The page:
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In addition to 1,129 state legislative sponsors (shown above), 981 other legislators have cast recorded votes in favor of the National Popular Vote bill.
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Short Explanation
The National Popular Vote bill would guarantee a majority of the Electoral College to the presidential candidate who receives the most popular votes in all 50 states and the District of Columbia. The bill would reform the Electoral College so that the electoral vote in the Electoral College reflects the choice of the nation's voters for President of the United States.   more
11 Enactments
The National Popular Vote bill has been enacted into law in states possessing 165 electoral votes — 61% of the 270 electoral votes needed to activate the legislation.

  • Maryland - 10 votes
  • Massachusetts - 11
  • Washington - 12 votes
  • Vermont - 3 votes
  • Rhode Island - 4 votes
  • DC - 3 votes
  • Hawaii - 4 votes
  • New Jersey - 14 votes
  • Illinois - 20 votes
  • New York - 29 votes
  • California - 55 votes

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    Gov. Andrew Cuomo Signs National Popular Vote Bill
    New York's Electoral Votes Could Go To Popular Vote Winner In Presidential Elections
    April 15, 2014 3:06 PM

    ALBANY, N.Y. (CBSNewYork/AP) — Gov. Andrew Cuomo has signed legislation to enter New York in an interstate agreement to award its electoral votes to the presidential candidate who receives the majority of the popular vote.

    The National Popular Vote agreement would be triggered if states representing 270 electoral votes commit. Currently 10 states and the District of Columbia, representing 165 electoral votes — 61 percent of what is needed to win a presidential election — have signed the measure.

    The bill signed by Cuomo adds New York's 29 electoral votes. The legislation was approved the state Senate and Assembly on March 25.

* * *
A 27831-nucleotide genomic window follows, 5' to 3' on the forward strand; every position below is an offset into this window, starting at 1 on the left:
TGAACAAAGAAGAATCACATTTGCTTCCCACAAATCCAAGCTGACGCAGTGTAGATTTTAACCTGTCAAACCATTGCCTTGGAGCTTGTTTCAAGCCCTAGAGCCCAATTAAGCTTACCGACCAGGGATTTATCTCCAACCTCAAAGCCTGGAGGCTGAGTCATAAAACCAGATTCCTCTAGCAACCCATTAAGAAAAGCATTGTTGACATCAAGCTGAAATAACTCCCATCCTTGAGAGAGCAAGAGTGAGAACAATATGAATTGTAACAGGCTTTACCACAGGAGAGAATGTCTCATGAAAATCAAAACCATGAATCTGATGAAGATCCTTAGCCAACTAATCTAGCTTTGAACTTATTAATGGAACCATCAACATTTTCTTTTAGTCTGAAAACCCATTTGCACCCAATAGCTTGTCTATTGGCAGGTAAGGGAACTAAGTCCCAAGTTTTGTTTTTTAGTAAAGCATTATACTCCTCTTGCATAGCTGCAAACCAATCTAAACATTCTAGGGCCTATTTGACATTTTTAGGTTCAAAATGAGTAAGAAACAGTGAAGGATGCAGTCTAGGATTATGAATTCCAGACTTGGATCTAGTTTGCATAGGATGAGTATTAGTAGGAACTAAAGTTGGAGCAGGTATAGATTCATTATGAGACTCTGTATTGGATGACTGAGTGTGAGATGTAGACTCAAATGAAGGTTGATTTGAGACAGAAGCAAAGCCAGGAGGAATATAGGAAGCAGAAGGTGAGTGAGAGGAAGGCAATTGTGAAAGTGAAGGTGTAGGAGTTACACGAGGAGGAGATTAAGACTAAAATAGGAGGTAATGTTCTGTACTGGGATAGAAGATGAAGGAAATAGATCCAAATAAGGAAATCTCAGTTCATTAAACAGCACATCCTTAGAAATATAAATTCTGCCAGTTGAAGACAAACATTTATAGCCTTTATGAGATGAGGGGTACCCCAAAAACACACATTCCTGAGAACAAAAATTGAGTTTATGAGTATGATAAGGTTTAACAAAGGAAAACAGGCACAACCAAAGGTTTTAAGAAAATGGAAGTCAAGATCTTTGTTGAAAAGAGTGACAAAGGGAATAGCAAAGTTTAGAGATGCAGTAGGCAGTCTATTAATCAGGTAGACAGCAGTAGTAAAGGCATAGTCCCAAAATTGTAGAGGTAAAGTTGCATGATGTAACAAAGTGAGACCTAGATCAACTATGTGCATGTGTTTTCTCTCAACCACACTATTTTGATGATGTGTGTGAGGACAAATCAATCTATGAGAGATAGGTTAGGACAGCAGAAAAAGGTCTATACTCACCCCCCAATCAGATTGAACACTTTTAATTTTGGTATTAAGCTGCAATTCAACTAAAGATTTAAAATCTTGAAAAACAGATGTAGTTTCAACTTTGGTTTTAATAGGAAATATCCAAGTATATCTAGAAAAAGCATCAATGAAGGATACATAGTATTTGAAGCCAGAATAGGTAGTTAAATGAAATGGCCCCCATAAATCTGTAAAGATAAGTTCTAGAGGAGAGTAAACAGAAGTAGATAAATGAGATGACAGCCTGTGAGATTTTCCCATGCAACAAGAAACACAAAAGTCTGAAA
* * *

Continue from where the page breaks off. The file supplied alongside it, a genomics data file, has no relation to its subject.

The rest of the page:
New York is the second largest state, behind California — which has 55 electoral votes — to join the effort.

    "With the passage of this legislation, New York is taking a bold step to fundamentally increase the strength and fairness of our nation's presidential elections," Cuomo said in a news release. "By aligning the Electoral College with the voice of the nation's voters, we are ensuring the equality of votes and encouraging candidates to appeal to voters in all states, instead of disproportionately focusing on early contests and swing states. I am particularly heartened to sign this legislation as it embodies both in process and substance the Empire State's tradition as a national progressive leader."

    The U.S. Constitution allows states to award their electoral votes using any method it deems appropriate.

    "Joining the compact gives us leverage over presidential candidates," said state Sen. Joseph Griffo, R-Rome. "Collectively, we say: You can no longer take our states for granted. You can no longer effectively disenfranchise millions of Americans by ignoring us. And you can no longer assume our vote is yours."

    Reform the Electoral College so that the electoral vote reflects the nationwide popular vote for President